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AACC has released a position statement on harmonization of - or ensuring uniformity among - clinical laboratory test results to help patients receive appropriate diagnoses and medical treatment. With this statement, the association aims to raise awareness about this essential healthcare issue and urge the medical community to work together to make harmonization a reality.
The few laboratory tests that have been harmonized to date, such as those for cholesterol, glucose, and hemoglobin A1c, have made a marked positive impact on diagnosis and treatment of heart disease and diabetes. In addition to improved patient care, harmonizing these tests may also lead to reductions in healthcare spending. As a striking example, the initiative to harmonize cholesterol tests only cost $1.7 million per year, while the health benefits it has yielded now save more than $338 million annually.
With the release of the American Heart Association (AHA) and American College of Cardiology's new cholesterol guidelines, uniform cholesterol test numbers are more important than ever. These guidelines advise doctors to include additional variables - such as gender and blood pressure - into the AHA's risk calculator to assess a patient's risk of cardiovascular disease and need for cholesterol-lowering drugs. Without uniform cholesterol test numbers, physicians will not have accurate risk calculator results on which to base their treatment decisions.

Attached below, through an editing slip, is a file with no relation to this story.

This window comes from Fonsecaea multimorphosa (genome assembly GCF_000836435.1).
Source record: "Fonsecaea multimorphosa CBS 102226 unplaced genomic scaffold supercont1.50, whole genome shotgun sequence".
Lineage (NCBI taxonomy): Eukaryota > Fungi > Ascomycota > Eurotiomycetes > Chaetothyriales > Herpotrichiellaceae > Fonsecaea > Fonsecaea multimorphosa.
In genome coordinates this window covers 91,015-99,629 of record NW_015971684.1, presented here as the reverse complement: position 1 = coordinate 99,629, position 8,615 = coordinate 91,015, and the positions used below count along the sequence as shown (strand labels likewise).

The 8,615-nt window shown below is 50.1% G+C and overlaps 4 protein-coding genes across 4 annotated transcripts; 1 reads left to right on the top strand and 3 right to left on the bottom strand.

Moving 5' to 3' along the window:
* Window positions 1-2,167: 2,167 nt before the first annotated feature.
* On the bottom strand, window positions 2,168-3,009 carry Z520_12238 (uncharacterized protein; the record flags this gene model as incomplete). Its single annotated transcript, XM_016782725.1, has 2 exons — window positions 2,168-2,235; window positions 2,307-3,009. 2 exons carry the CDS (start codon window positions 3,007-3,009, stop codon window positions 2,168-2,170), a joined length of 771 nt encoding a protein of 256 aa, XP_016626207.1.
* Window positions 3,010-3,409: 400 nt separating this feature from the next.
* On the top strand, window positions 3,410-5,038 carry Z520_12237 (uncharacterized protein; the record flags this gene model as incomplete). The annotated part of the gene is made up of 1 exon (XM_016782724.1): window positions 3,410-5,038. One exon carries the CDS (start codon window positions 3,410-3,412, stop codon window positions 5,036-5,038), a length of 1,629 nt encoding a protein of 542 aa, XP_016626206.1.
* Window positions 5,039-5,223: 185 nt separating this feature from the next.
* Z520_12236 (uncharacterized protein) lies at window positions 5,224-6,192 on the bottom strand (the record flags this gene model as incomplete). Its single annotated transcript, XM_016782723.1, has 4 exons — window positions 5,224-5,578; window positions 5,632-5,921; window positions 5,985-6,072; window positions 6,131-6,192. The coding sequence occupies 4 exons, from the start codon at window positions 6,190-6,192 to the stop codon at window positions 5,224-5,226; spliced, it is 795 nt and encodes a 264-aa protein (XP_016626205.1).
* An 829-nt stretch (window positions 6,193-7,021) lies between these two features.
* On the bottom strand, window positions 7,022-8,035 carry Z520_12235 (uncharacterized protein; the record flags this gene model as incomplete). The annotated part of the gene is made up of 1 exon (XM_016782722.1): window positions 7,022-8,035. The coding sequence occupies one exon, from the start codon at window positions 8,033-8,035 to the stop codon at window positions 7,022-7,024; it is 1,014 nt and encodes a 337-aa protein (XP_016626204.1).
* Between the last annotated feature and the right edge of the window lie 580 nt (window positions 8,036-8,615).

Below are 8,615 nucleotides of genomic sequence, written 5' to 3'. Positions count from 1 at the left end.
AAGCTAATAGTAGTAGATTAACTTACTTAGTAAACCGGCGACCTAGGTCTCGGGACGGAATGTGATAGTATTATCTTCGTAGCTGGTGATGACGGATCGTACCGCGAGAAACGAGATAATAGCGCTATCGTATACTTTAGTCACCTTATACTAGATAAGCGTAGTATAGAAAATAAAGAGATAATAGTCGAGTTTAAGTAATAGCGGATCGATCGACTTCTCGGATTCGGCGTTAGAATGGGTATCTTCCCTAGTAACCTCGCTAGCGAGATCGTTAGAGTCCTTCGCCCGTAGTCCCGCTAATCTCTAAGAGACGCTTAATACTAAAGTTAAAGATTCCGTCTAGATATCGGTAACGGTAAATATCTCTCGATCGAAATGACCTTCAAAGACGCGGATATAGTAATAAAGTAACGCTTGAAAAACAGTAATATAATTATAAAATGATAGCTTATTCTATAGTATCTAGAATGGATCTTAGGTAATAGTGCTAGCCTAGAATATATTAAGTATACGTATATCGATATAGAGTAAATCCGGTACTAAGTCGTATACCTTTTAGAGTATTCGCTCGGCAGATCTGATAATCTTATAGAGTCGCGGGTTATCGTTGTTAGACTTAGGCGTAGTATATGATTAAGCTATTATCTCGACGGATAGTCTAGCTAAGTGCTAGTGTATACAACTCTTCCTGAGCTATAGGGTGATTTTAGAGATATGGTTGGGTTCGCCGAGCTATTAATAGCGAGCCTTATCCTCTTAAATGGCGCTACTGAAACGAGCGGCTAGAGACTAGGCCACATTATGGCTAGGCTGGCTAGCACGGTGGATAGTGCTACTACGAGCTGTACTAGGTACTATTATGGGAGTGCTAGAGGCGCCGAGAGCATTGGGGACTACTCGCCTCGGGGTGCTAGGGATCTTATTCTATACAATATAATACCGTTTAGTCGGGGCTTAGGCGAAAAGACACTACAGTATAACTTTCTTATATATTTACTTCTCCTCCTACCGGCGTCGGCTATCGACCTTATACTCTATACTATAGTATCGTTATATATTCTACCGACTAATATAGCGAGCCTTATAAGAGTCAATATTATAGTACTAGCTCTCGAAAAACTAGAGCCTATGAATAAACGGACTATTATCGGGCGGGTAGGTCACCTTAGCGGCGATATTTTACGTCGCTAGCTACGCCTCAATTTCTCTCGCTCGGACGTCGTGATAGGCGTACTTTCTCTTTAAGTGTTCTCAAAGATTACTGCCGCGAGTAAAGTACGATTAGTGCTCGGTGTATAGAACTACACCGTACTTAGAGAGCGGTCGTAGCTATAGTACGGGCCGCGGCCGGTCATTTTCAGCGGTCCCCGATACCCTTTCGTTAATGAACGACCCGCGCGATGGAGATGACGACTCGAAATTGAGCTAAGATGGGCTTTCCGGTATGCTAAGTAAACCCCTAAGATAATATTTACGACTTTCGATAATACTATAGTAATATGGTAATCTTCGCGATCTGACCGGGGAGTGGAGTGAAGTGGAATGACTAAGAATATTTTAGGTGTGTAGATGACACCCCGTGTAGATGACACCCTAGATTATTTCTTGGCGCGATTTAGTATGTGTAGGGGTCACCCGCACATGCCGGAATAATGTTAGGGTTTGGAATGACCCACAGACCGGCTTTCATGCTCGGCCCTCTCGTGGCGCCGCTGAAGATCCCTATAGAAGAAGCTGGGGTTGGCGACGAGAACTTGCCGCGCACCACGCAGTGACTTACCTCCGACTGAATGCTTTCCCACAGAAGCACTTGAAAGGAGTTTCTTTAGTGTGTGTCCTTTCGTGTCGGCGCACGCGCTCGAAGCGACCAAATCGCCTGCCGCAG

To ensure that progress in harmonizing all types of test results continues, AACC has spearheaded the International Consortium for Harmonization of Clinical Laboratory Results (ICHCLR), an oversight body that will organize the worldwide effort to harmonize the most important diagnostic tests. In the harmonization position statement, AACC provides basic guidance on the role laboratory organizations, clinical societies, regulatory agencies, the in vitro diagnostic industry, reference material providers, and other stakeholders can play in contributing to the ICHCLR's endeavor.
"Results of patient lab tests should be comparable regardless of the method used, the time they were analyzed, or the laboratory that produced them," said AACC President Robert H. Christenson, PhD. "New guidelines for cholesterol underscore this need. In situations where doctors depend on several risk factors in addition to test results to make treatment decisions, there cannot be discrepancies between test results if they are to be useful within the context of a patient's overall health and medical history."
AACC's position statement on harmonizing clinical laboratory test results is the first of a planned compendium of such statements that will detail the association's stance on important healthcare issues.
Article adapted by Medical News Today from original press release. Click 'references' tab above for source.
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